The Young Lakers Players And Their Historical Comps Show Why Pelicans Were Not Eager to Make a Deal

By Jason Lisk
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The Los Angeles Lakers have reportedly offered a variety of packages including both their young players and some future first round draft picks for Anthony Davis. The Boston Celtics, meanwhile, cannot make a trade right now, but can try to pry Davis away in the offseason.

While there have been plenty of reports about who may be involved in such trades from the Lakers’ perspective, you can bet that most of their young assets would have to be part of the deal. Meanwhile, the Celtics would have to be willing to part with Jayson Tatum as part of any package.

John Gambadoro of 98.7 in Phoenix says the following:

If that’s the case, and if the Pelicans believe a similar such deal is on the table from Boston, then they would be dumb to make any deal with the Lakers now, even if it involves ALL of those players and picks.

You might say, hey, but the Lakers are giving up a ton. Well, they are in terms of quantity, but there are real questions about the value of all of those players and picks. This feels like a fantasy sports trade where one side gets the superstar and the other gets a bunch of guys just above what you could get off the waiver wire. You still have to fill those roster spots, and it’s far easier to find replacements for guys that are just decent starters.

To analyze this, I went and looked at comparable players to everyone who is part of that rumor above. I used win shares to date for all the players, and compared to others at the same age and similar position/size, for the last 30 years in the NBA. For example, Brandon Ingram is compared to other forwards who had about 4.6 win shares between ages 19 and 21 (I’ve pro-rated his win shares for the rest of this season, he’s currently at 3.9 for his career).

So, here are the list of comparables for all five young Lakers players, and the numbers that follow e ach name are the win shares in Years 1 to 4 after those periods. For Ingram’s comps, that means it’s from ages 22 to 25; for Kuzma’s it’s for ages 24 to 27. I’ve included Zubac here, because he was a potential trade chip, even though he has now been traded to the Clippers when no bigger deal happened.



So here’s the thing about the Lakers’ potential package. Yes, they are young, but the value has been depreciating for some of these guys. They aren’t worth where they were drafted in the case of Lonzo Ball and Brandon Ingram. The die isn’t fully cast on them, but it’s also not a case of “the future is wide open,” either. Kuzma and Hart are likely to be quality starters, but they are older and the comps show that the upside is somewhat limited. Ingram’s value has taken a hit the more he plays. Ball could still turn into a decent starting point guard. Zubac–who is no longer on the roster–actually has the highest win shares projection over the next four years (though it’s close with everyone else).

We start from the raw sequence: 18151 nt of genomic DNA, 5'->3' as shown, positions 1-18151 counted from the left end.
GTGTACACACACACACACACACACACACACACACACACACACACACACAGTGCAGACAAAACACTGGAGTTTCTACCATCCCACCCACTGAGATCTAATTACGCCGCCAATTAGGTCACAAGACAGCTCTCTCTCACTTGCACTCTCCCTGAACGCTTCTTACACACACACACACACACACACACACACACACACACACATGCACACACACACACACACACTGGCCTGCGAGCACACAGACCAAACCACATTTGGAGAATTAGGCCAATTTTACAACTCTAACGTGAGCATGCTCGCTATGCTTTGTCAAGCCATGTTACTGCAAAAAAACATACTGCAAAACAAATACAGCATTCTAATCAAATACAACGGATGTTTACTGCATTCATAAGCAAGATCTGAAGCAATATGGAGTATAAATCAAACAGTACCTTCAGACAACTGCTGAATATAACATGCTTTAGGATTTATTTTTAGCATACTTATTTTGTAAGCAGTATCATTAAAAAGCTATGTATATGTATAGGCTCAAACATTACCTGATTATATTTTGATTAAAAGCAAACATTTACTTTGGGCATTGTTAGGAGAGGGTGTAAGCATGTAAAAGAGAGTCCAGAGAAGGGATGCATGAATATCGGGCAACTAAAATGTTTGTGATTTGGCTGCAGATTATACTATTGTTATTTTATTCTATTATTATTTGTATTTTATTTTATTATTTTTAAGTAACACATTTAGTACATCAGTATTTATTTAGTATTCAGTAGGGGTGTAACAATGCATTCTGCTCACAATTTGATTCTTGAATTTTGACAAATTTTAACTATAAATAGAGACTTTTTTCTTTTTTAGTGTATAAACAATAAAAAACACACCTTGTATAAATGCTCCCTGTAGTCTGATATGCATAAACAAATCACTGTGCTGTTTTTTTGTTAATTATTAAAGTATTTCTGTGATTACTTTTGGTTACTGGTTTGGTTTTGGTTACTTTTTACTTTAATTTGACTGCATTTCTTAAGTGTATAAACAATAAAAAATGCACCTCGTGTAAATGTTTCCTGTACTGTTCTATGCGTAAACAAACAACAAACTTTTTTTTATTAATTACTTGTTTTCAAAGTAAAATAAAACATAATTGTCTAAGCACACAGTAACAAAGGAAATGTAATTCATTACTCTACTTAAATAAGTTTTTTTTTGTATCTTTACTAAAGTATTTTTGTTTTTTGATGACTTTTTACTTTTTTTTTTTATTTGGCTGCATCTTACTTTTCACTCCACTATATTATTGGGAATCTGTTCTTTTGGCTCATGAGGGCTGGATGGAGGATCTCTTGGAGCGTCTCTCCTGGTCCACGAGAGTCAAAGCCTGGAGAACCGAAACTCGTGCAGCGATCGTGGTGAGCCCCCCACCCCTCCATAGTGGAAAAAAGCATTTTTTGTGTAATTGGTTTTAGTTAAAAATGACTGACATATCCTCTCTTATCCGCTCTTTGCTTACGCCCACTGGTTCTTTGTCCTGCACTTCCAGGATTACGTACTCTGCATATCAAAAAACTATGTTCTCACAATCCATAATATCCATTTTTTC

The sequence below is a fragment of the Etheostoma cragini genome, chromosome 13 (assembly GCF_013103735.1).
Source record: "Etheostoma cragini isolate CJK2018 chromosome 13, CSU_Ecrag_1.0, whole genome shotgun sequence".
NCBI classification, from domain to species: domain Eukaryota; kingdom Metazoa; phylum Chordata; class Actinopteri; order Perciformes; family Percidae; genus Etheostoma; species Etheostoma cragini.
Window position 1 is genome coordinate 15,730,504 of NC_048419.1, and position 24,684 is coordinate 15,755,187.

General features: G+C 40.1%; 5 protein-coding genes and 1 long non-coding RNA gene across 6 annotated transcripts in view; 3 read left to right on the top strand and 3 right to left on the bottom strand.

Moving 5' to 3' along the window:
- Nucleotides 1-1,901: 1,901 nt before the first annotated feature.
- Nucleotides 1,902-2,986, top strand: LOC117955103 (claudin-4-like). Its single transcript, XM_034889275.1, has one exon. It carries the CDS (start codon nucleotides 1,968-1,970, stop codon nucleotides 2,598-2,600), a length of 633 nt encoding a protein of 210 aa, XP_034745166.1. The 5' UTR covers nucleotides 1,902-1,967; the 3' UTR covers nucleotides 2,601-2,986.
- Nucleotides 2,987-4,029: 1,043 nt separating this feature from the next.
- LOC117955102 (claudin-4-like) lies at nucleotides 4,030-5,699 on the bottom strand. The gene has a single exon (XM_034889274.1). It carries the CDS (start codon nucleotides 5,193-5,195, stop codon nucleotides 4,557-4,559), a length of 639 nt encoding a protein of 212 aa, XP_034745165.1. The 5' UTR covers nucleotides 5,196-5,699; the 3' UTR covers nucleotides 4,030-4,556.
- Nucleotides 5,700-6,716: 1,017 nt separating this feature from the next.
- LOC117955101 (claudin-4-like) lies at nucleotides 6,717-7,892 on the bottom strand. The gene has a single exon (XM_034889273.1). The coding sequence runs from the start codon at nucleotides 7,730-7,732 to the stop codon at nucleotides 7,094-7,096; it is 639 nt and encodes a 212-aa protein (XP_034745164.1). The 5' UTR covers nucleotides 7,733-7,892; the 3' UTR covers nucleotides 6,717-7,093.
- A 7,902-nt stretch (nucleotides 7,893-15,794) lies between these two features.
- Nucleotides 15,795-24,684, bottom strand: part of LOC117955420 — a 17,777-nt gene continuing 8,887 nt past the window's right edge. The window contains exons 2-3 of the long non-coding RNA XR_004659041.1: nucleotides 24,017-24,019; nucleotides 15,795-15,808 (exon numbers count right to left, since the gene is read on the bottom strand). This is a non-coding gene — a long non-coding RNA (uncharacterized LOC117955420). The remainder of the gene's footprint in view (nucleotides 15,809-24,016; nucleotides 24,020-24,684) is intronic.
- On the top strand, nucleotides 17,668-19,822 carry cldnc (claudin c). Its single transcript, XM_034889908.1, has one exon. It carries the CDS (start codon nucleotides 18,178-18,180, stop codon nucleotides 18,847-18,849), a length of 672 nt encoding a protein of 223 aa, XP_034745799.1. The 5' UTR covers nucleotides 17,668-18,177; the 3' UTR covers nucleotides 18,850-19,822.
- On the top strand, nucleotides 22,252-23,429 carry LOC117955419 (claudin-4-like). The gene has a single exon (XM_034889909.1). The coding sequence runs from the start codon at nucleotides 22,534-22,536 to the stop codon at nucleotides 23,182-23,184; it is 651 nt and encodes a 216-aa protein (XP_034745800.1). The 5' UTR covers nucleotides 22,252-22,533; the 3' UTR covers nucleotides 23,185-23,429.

But it’s a group that does not have nearly the upside of the Celtics’ package, if it includes Jayson Tatum.

Here are the Celtics’ comparable players using the same method.



Tatum is what the Lakers wish Ingram could be. If Ingram was half as efficient as where Tatum is in win shares, this deal is already done. Tatum is a potential future perennial all-star in his mid-twenties, and the Lakers cannot match that upside. He’s way younger than Kyle Kuzma. He’s way more productive than Ingram at the same age. Add in that Al Horford could still be a quality starter for a few more years, and Robert Williams provides a lottery ticket at the same position, and the deal is more attractive. Smart is also a decent starter, but he fits more in the mold of what the Lakers are offering. A deal sweetener who can provide something, but not a deal maker or breaker. The Lakers’ offer is full of sweeteners and not makers. Those first round pick offers from both teams are also not likely to be early for the next few years, so they are basically long shot lottery tickets to produce more than role players. And the Celtics are offering an additional lottery ticket.

Anthony Davis is a future Hall of Famer. He’s entering his prime. He’s going to be a championship-winning, 12-15 win per year producing star as long as he is healthy. To offset all the upside, and additional roster spots you have to open up, you’ve got to be getting 20+ win shares and a decent amount of upside. As it stands, the Lakers’ offer, even if it’s pretty much all their young guys, is actually a path to mediocrity. Even with solid moves and getting good depth around them, the Pelicans would be a 35-40 win team, unless two of those guys improbably turn into some of the biggest stars in the game. The best bet for the Pelicans is to take a chance that Tatum develops into a Top 10 player, and build around him.

There is a serious question of whether the Celtics should do that, given that Anthony Davis may not prefer to go there. But hey, that’s on them. If Tatum is really on the table this summer, from the Pelicans’ perspective, it’s the far superior option, and they can find deals as good as what the Lakers may have offered at a later date.



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